UCLA takes lead in preserving gospel music


Published Apr 1, 2006 12:00 PM

Mahalia Jackson on stage

Gospel great Mahalia Jackson

UCLA is playing an important role in preserving gospel’s rich history. Hundreds of cassette and LP recordings and hours of videotape are archived at UCLA, preserved for posterity and accessible to the public.

The project began in 2004, when the UCLA Ethnomusicology Archive joined with the Heritage Music Foundation, a Los Angeles-based nonprofit, to create Gospel Archiving in Los Angeles (GALA). Under the direction of assistant librarian John Vallier M.A. ’00, M.L.I.S. ’03, the archive carefully documented about 100 cassette tapes and 600 LP albums, among them several late-career recordings from gospel great Mahalia Jackson.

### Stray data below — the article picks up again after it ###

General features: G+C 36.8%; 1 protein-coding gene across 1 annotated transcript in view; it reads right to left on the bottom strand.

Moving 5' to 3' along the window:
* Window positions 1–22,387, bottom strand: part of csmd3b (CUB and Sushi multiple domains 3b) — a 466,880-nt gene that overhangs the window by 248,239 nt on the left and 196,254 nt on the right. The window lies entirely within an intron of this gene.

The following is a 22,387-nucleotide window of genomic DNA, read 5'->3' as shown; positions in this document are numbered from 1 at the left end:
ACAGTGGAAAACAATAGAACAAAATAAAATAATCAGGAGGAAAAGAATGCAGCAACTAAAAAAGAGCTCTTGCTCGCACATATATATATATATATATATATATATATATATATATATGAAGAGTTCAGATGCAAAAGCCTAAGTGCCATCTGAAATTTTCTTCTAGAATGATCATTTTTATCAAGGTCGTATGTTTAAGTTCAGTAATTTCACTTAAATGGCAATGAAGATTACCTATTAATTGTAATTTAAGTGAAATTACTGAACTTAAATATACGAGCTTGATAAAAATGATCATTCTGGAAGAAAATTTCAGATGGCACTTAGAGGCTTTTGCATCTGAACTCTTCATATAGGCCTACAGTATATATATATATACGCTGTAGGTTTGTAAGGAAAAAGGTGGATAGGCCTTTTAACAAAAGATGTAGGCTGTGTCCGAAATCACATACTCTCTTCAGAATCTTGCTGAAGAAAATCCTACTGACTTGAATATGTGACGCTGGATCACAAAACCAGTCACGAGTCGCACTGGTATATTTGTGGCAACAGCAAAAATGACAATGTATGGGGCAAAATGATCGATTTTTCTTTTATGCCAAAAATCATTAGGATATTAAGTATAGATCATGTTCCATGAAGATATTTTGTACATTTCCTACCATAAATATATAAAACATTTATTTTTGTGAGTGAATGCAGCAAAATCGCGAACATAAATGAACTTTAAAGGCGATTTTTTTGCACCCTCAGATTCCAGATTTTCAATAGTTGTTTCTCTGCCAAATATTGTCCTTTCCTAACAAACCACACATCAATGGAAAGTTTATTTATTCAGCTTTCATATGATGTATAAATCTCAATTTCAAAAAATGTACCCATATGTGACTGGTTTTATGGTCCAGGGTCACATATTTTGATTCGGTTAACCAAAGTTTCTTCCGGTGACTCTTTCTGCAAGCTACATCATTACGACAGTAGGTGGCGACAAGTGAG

UCLA also dispatched a small team of ethnographers to make video and audio recordings of live performances at one of Los Angeles’ finest gospel venues, Greater New Bethel Baptist Church.

Most of the LPs and cassette tapes came from the personal collection of Margaret Pleasant Douroux, a noted gospel composer and educator and the founder of the Heritage Music Foundation. The eventual goal is for the archived material to become part of a gospel concert hall and education center to be located in Los Angeles, Vallier says.

Rev. Eugene Douglass Smallwood
(Three Sons of Thunder)

The Greater New Bethel recordings are available for viewing through the Online Archive of California. Audio recordings may be heard only at the Ethnomusicology Archive, 1630 Schoenberg Music Building. Eventually, UCLA hopes to make it possible for the public to upload gospel music from their personal collections onto a community server. “It’s going to be a long road,” Vallier says. “But we want this to be a living collection.”